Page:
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Middle Eastern Beers

Legend has it that beer was invented by the good people of Mesopotamia (now known as Iraq) a long, long time ago. They even long wrote poems which praised the patron gods of brewing while also providing handy beer recipes.

Fast forward to 2016 AD, and the Middle East isn’t really known for beer. Your neighbourhood bottle shop will probably have UK beer section and a US beer section as well as Belgian and German bottles… if it’s a switched on bottle emporium it might have a Scandinavian section or even some Italian brews, because they’re brewing some good stuff over there as well.

I can bet there isn’t a Middle Eastern section, though. However, we assure you that Middle Eastern beer is alive and well. Well, maybe not in Saudi Arabia - where all alcohol is very illegal no matter how thirsty you are. In those Middle Eastern countries where beer is available, options are often limited to fizzy yellow stuff like Amstel.

One of our number has just returned from Amman, Jordan and managed to pick up a few bottles of a more interesting type. We sat down and drank them and wrote some words on the subject.


Carakale – Pale Ale (Jordan)

Our first beer hails from the Hashemite Kingdom of Jordan’s only microbrewery, which goes by the name of Carakale. It’s named after a funky looking desert cat, apparently. The pale ale is modeled on a west coast pale, it’s sweet and juicy, with hints of treacle on the nose and a slightly metallic, bitter aftertaste. Very good stuff.


Carakale – Mocha Stout (Jordan)

This is apparently the first stout to ever be brewed in Jordan. A medium bodied, classic-tasting dark beer with savoury undertones. It’s spritzy and lively, and finishes with mild lingering coffee tang.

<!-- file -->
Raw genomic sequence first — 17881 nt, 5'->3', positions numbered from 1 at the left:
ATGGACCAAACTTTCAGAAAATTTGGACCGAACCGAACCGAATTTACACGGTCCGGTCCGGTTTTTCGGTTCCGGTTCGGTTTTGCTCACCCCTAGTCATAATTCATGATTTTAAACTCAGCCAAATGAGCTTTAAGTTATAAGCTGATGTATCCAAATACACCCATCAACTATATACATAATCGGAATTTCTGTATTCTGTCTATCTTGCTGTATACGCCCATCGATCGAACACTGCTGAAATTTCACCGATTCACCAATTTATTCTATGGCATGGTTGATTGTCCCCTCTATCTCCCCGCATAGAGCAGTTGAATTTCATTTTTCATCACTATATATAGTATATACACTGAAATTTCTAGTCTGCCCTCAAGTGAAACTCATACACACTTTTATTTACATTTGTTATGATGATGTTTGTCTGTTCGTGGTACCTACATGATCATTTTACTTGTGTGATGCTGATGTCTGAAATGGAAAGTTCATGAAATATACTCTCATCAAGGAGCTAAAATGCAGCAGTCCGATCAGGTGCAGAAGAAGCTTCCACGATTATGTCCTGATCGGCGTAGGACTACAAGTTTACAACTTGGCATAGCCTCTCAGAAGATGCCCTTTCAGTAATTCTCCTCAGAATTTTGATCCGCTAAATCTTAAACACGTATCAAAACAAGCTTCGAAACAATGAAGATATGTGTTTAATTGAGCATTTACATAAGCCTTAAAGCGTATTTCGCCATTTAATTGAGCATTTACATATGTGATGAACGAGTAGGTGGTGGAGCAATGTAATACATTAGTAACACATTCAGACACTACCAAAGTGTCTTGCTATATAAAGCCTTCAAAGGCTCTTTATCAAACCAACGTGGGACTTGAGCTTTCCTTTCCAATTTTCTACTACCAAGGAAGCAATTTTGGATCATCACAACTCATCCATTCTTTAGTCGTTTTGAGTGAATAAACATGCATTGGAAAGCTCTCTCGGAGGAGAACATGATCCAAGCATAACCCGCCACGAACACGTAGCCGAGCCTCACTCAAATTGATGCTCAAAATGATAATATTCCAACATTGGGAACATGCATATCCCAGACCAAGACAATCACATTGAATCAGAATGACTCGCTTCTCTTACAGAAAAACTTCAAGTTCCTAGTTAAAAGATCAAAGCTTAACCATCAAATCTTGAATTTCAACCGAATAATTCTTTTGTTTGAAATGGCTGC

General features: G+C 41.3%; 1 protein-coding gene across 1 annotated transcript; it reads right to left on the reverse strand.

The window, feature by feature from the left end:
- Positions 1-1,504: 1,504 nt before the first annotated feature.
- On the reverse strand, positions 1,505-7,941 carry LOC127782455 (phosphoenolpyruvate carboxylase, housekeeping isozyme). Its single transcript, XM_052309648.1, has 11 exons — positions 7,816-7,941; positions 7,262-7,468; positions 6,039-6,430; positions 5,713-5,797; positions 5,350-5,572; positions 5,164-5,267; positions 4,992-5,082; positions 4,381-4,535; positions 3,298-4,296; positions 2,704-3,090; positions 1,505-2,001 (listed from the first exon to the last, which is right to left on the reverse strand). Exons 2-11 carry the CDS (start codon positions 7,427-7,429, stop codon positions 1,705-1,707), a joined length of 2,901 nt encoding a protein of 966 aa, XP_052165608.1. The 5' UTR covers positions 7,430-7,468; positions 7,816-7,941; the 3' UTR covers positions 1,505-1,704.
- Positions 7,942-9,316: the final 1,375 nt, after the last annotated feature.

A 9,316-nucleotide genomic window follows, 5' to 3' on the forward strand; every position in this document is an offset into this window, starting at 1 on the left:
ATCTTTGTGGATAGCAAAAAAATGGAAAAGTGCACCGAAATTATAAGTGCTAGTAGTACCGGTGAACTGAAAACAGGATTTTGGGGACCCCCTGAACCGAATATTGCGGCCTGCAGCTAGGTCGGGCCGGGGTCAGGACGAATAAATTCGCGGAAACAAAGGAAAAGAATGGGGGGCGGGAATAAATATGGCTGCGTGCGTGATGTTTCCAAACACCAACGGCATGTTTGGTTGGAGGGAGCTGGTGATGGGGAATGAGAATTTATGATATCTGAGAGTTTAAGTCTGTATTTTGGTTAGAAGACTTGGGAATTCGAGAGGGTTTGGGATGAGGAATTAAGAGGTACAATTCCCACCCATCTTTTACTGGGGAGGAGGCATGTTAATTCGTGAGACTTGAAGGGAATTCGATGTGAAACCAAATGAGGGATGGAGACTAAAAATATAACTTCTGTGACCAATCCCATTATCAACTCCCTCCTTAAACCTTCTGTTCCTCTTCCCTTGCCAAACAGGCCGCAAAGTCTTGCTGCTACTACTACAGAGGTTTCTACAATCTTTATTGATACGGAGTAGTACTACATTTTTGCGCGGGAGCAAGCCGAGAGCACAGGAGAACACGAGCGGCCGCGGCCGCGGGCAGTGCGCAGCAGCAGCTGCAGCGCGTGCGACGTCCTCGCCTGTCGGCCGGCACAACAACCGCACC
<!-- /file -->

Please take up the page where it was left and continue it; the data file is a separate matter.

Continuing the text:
Carakale – Blonde Ale (Jordan)

The blonde ale is Carakale’s flagship brew. Soft hop aroma gives way to a pleasing bitterness, although lacking a huge amount of punch. It has some interesting caramel and peach flavours, but overall doesn’t stand up to the other brews we tried.


Taybeh Beer – Golden Lager (Palestine)

Taybeh’ is Arabic for delicious. It’s the only craft brewery in the West Bank and offers four German-inspired styles (Light, Golden, Amber, and Dark) plus a Beglian-style witbier and a non-alcoholic beer for the devoutly teetotal. We sampled their bottom fermented ‘Golden’ beer. It pours with a freakishly huge white head, and tastes crisp and dry with sweet malty flavours.Not bad.


GoldStar – Unfiltered Lager (Israel)

The only macrobrew of our selection, Goldstar Unflitered is a variation on one of Israel’s most popular beers. It reminds us of a dunkel lager with an aromatic wheaty smell and a very pleasant smoky, yeasty sweetness. A pleasant, clean drinking brew. You can probably tell from the picture that we drunk this one at the end of the session.

So will we be filling our fridge at HQ with tasty middle eastern suds? Well no, probably not, because they’re bloody hard to get hold of. But if we happen to be in Israel, Jordan or Palestine anytime soon we know what to ask for at the bar.

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